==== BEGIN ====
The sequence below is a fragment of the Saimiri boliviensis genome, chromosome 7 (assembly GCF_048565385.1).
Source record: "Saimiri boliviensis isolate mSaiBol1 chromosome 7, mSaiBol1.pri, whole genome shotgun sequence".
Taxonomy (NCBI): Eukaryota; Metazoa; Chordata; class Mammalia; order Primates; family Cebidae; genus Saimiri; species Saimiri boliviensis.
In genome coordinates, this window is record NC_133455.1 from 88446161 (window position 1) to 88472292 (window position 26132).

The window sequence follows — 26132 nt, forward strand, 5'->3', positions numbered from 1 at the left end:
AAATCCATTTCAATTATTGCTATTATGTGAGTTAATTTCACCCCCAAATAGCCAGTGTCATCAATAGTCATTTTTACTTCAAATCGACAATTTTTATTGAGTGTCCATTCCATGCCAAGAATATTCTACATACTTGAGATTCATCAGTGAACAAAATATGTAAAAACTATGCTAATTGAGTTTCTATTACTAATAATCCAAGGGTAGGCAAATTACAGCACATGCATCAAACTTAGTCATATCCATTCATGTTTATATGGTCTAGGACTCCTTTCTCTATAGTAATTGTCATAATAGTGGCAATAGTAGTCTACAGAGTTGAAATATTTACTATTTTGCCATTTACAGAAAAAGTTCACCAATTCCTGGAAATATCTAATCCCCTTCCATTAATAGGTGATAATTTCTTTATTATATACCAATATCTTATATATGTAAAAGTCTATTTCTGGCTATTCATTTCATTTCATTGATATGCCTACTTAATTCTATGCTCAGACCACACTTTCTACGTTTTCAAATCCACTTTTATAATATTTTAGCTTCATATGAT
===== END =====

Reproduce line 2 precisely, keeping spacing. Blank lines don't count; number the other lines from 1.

Source record: "Saimiri boliviensis isolate mSaiBol1 chromosome 7, mSaiBol1.pri, whole genome shotgun sequence".